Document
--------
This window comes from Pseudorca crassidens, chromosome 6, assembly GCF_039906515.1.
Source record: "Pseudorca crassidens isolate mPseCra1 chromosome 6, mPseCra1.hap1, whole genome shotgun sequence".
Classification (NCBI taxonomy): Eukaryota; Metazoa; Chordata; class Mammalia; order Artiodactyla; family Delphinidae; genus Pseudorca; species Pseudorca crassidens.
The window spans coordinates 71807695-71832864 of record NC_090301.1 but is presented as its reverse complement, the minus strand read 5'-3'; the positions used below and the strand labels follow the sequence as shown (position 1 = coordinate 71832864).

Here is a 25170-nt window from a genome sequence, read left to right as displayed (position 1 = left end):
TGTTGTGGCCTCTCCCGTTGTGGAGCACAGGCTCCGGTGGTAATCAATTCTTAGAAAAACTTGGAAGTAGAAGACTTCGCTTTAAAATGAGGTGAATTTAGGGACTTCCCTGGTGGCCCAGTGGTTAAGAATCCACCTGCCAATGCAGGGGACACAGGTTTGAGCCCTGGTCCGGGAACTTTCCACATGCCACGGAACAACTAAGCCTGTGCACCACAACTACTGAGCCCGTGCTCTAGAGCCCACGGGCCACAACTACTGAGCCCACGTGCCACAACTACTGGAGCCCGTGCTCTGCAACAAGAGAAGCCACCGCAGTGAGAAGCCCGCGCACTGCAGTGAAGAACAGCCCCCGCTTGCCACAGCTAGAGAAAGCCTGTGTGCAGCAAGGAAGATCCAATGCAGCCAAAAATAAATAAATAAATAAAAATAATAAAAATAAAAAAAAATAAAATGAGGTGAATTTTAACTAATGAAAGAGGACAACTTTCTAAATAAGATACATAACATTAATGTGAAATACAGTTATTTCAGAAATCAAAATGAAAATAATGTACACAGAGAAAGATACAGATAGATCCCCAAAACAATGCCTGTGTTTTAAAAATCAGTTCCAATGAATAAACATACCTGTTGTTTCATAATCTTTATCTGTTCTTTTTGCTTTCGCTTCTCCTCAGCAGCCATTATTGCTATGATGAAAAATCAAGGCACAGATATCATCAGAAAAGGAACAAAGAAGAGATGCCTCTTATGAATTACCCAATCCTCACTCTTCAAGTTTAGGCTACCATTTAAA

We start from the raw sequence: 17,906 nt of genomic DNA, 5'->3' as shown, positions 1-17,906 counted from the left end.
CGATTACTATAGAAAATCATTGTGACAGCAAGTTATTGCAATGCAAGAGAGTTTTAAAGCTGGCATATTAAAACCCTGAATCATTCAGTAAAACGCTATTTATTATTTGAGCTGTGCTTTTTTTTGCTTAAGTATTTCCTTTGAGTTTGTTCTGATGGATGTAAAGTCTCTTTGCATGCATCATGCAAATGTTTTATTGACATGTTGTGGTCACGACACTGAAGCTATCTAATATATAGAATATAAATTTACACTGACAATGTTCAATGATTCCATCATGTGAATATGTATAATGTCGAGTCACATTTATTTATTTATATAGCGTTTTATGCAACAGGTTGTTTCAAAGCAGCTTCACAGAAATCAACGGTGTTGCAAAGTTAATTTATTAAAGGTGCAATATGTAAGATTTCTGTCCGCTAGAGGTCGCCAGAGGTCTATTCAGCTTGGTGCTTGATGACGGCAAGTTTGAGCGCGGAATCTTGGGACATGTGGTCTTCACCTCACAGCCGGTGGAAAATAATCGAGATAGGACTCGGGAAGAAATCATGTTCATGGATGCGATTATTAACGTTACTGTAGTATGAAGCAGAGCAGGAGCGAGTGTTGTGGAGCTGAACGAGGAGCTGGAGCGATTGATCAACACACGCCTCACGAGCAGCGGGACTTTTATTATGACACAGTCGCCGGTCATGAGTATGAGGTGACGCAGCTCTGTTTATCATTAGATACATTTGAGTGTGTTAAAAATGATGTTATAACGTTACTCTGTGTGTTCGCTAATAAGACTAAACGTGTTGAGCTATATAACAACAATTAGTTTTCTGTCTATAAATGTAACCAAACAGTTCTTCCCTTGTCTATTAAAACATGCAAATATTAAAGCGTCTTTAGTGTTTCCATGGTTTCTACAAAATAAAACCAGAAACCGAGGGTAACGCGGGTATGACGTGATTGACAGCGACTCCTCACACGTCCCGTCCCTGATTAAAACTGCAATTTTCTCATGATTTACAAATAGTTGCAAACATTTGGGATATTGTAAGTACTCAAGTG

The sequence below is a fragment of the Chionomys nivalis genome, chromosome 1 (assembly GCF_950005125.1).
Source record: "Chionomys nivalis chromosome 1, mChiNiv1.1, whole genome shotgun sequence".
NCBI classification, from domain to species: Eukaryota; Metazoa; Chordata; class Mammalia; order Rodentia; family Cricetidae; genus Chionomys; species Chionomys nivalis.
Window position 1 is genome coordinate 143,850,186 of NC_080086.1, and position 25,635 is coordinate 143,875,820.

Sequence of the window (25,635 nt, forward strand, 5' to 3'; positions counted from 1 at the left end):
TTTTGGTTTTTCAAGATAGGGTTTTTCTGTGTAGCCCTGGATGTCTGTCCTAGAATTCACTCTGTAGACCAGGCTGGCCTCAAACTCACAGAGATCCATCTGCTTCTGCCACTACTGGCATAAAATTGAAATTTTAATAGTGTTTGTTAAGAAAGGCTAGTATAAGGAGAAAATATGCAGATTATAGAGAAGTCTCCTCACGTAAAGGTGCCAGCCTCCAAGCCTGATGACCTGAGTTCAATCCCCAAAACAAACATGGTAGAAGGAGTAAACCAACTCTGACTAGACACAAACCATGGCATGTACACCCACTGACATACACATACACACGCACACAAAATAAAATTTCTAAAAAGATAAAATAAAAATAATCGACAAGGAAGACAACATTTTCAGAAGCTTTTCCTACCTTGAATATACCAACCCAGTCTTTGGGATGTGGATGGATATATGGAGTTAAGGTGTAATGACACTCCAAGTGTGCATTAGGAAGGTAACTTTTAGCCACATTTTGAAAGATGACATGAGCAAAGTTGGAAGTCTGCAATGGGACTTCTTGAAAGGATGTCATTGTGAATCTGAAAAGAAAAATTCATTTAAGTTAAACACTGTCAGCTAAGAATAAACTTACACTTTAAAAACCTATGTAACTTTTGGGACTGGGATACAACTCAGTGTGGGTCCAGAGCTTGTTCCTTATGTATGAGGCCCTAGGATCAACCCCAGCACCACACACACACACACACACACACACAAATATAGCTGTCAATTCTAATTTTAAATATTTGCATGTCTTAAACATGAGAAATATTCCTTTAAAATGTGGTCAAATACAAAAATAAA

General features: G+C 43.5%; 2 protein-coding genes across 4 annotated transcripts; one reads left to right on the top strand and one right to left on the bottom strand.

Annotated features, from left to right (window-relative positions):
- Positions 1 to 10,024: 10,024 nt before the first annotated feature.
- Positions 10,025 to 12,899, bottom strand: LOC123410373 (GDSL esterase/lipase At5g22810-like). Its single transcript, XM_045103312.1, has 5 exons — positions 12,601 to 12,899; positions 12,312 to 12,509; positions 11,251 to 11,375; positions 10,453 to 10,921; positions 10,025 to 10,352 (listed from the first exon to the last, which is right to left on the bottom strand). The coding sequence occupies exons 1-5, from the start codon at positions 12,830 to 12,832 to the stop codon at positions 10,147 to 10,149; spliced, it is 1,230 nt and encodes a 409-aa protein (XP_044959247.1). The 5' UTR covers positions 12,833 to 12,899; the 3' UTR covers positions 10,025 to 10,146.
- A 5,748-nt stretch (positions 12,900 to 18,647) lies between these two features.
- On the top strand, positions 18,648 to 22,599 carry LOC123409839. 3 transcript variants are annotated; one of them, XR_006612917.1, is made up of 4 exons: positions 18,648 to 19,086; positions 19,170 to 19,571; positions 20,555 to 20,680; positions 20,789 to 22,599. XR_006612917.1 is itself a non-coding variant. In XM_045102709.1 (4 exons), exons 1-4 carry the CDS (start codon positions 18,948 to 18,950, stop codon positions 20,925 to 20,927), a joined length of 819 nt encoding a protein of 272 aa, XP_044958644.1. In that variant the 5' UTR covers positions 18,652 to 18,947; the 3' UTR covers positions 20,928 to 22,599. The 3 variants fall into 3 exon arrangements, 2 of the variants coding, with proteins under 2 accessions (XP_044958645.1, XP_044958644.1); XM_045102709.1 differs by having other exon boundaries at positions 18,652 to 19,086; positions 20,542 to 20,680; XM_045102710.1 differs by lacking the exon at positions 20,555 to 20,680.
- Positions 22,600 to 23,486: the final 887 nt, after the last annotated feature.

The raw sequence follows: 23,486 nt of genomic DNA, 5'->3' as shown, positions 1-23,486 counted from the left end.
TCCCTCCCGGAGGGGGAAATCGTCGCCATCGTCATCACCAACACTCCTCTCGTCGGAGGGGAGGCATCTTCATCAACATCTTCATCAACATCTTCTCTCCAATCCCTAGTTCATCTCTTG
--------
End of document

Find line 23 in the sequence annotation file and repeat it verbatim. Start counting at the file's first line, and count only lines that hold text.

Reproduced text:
TCCCTCCCGGAGGGGGAAATCGTCGCCATCGTCATCACCAACACTCCTCTCGTCGGAGGGGAGGCATCTTCATCAACATCTTCATCAACATCTTCTCTCCAATCCCTAGTTCATCTCTTG